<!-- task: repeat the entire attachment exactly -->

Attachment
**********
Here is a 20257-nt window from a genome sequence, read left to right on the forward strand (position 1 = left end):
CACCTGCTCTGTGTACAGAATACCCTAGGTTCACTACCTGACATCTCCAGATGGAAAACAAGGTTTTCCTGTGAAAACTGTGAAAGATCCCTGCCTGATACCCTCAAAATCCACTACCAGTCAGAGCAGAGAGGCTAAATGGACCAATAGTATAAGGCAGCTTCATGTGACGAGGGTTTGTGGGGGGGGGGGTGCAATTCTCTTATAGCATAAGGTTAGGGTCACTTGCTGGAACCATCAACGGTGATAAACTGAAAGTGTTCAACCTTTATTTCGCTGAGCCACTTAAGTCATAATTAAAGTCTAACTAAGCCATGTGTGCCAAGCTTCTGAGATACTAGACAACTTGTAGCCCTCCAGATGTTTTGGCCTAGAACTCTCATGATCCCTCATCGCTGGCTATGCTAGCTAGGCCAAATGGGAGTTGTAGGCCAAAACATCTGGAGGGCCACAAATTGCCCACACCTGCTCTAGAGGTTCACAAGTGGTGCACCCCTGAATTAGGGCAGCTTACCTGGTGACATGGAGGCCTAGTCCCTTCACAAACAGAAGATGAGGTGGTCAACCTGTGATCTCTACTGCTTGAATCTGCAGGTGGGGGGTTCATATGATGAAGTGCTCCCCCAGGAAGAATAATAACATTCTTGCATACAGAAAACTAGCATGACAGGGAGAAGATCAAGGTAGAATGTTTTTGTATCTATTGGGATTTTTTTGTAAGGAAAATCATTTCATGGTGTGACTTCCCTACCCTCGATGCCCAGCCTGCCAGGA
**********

Here is a 20257-nt window from a genome sequence, read left to right on the forward strand (position 1 = left end):
CACCTGCTCTGTGTACAGAATACCCTAGGTTCACTACCTGACATCTCCAGATGGAAAACAAGGTTTTCCTGTGAAAACTGTGAAAGATCCCTGCCTGATACCCTCAAAATCCACTACCAGTCAGAGCAGAGAGGCTAAATGGACCAATAGTATAAGGCAGCTTCATGTGACGAGGGTTTGTGGGGGGGGGGGTGCAATTCTCTTATAGCATAAGGTTAGGGTCACTTGCTGGAACCATCAACGGTGATAAACTGAAAGTGTTCAACCTTTATTTCGCTGAGCCACTTAAGTCATAATTAAAGTCTAACTAAGCCATGTGTGCCAAGCTTCTGAGATACTAGACAACTTGTAGCCCTCCAGATGTTTTGGCCTAGAACTCTCATGATCCCTCATCGCTGGCTATGCTAGCTAGGCCAAATGGGAGTTGTAGGCCAAAACATCTGGAGGGCCACAAATTGCCCACACCTGCTCTAGAGGTTCACAAGTGGTGCACCCCTGAATTAGGGCAGCTTACCTGGTGACATGGAGGCCTAGTCCCTTCACAAACAGAAGATGAGGTGGTCAACCTGTGATCTCTACTGCTTGAATCTGCAGGTGGGGGGTTCATATGATGAAGTGCTCCCCCAGGAAGAATAATAACATTCTTGCATACAGAAAACTAGCATGACAGGGAGAAGATCAAGGTAGAATGTTTTTGTATCTATTGGGATTTTTTTGTAAGGAAAATCATTTCATGGTGTGACTTCCCTACCCTCGATGCCCAGCCTGCCAGGA